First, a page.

The recent column, “An atheist’s ode to Christmas,” concludes, in part, this way: “Christmas was never entirely a Christian holiday. At its best, it is an exercise in tolerance, multiculturalism and the ability to lay down our differences and bridge the no man’s land that sometimes seems to stretch out between us.” So much in the article is true and valid — the day of Christmas’s celebration based in pagan Roman beliefs, its current celebration informed by Germanic traditions, among other points. I don’t disagree with the author’s understanding of Christmas in the first sense as a shallow and temporarily powerful unifying force in our culture, a gaudy and tinsel-wrapped thing — but Christmas is not, at its best and at its core, a celebration of cultures and a way to avoid conflict until January. I have two points of disagreement with the writer. Christmas is important to many practicing Christians. And an attachment to religion is not inherently divisive. 

The season brings people together, it does promote good cheer, and in a trivial way can motivate people to lay down their arguments for a while and enjoy time with their loved ones. But the celebration of Christ’s birth itself is truly the “reason for the season,” for many people — despite becoming something different entirely on a societal level, and even though he probably wasn’t born on Dec. 25.

Christmas is sacred to Christians, not only because they believe that Jesus is God but also because it identifies Jesus with humanity. Quaint Nativity scenes aside, the Christmas story is as follows: Jesus was born to a very young and terrified woman with her worried husband, in a filthy stable, in a violent time period under an oppressive Roman regime and yet another threatening ruler — Herod the Great. That is a rough summary of The Gospel of Matthew, 1:18-2:23 and Luke 2. Christians believe he is the Son of God, and his birth into a broken world sends a hopeful message: Jesus desires to be in the midst of broken people – ultimately for the salvation of all people. This season is a time for Christians to remember that — and worship God for it. The uniting element of Christmas is the fact that humanity has one representative to God through Jesus, not merely the trappings of a festive time. There’s a deep hope in God that inspires the joy of this season.

Christmas, at its core, is simply not about multiculturalism. The unspoken and spoken values of the Christmas season aren’t broadly concerned with highlighting other religious or cultural celebrations like Hanukkah or Kwanzaa — it’s about capitalism more than anything. The American Christmas culture cares more about selling stuff than promoting global citizenship and cultural awareness. Isn’t that true across the board in America, outside of the Christmas season? Nearly everything America gets its hands on turns into a “multicultural capitalist extravaganza,” and is molded and adapted to the cultural moment. Apart from contemporary religious and cultural traditions outside of Christianity, people simply don’t take this time to emphasize Christmas’s roots in the pagan worship of Saturn or Germanic tradition. Those are certainly interesting, but not at all central. Moreover, the author themself champions a multicultural and tolerant emphasis — then goes on to discount Christianity, with its 2,000 years of spiritual and intellectual traditions, as a legitimate reason to celebrate Christmas.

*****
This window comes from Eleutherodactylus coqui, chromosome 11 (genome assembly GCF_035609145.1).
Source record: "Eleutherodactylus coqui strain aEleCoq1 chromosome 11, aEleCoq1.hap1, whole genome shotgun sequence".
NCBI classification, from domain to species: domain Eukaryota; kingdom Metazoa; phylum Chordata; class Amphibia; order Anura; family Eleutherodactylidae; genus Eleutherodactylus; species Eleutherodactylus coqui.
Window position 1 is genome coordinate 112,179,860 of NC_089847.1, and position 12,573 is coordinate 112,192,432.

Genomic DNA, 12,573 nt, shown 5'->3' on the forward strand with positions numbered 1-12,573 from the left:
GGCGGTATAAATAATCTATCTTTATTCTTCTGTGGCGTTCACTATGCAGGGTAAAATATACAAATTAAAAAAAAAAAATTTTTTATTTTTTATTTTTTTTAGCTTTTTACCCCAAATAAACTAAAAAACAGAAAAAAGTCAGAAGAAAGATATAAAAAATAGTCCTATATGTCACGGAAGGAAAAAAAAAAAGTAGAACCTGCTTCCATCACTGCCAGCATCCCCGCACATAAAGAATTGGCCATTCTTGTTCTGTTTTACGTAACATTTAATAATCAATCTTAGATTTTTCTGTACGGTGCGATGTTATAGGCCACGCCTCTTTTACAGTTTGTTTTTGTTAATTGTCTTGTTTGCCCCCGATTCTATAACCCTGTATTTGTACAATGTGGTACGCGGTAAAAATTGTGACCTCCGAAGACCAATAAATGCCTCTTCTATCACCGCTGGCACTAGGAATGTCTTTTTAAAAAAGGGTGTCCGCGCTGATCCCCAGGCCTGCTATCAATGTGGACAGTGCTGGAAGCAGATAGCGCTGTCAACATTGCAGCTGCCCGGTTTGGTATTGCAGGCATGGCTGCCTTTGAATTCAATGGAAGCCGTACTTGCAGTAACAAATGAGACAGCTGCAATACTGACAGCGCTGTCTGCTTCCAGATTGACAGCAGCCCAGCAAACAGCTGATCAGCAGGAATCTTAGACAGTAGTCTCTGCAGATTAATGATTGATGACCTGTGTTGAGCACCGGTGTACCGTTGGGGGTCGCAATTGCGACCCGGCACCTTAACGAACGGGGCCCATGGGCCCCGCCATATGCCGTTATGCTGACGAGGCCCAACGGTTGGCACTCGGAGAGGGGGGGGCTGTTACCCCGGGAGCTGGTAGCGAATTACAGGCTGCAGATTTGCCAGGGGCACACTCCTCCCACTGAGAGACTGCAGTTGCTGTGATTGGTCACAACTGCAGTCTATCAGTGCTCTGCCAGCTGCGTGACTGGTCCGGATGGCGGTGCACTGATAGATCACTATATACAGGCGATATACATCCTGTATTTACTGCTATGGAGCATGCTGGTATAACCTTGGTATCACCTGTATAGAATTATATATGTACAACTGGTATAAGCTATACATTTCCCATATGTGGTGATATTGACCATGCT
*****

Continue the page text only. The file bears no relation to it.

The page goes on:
In addition, I understand that the author doesn’t care for the Christian message and wants to engage in the super-fun and comforting season of Christmas without acknowledging its namesake. There’s nothing wrong with that on an individual level. To talk about the essence of the holiday itself as though it were empty of that meaning for everyone, however, is wrong, as is the suggestion that recognizing the birth of Christ during Christmas strips the season of its joy and inspires conflict. For Christians, the unifying force of Christmas is built on the celebration of Christ as the divine representative for everyone, of all backgrounds. Christianity, more in core teaching than its current widespread practice, is all about unity. 

Christmas as a cultural practice isn’t about Jesus. Christmas as a religious practice is about Jesus. The fact that the holiday is equally celebrated in a nonreligious manner does not subtract from its meaning to Christians on a theological level. Moreover, it doesn’t impose on non-Christians by simply existing. 

Like the author, I also want peace, harmony and cooperation in what feels like a no-man’s-land of opinions — but I think there is a unity stronger and deeper than a temporary ceasefire.


MITCHELL TYLER is a junior in Grace Hopper College. He can be reached at